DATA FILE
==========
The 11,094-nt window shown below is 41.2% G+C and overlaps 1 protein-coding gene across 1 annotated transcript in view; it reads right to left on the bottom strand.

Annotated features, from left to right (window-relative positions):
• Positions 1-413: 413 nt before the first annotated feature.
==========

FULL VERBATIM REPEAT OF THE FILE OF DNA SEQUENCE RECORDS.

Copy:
The 11,094-nt window shown below is 41.2% G+C and overlaps 1 protein-coding gene across 1 annotated transcript in view; it reads right to left on the bottom strand.

Annotated features, from left to right (window-relative positions):
• Positions 1-413: 413 nt before the first annotated feature.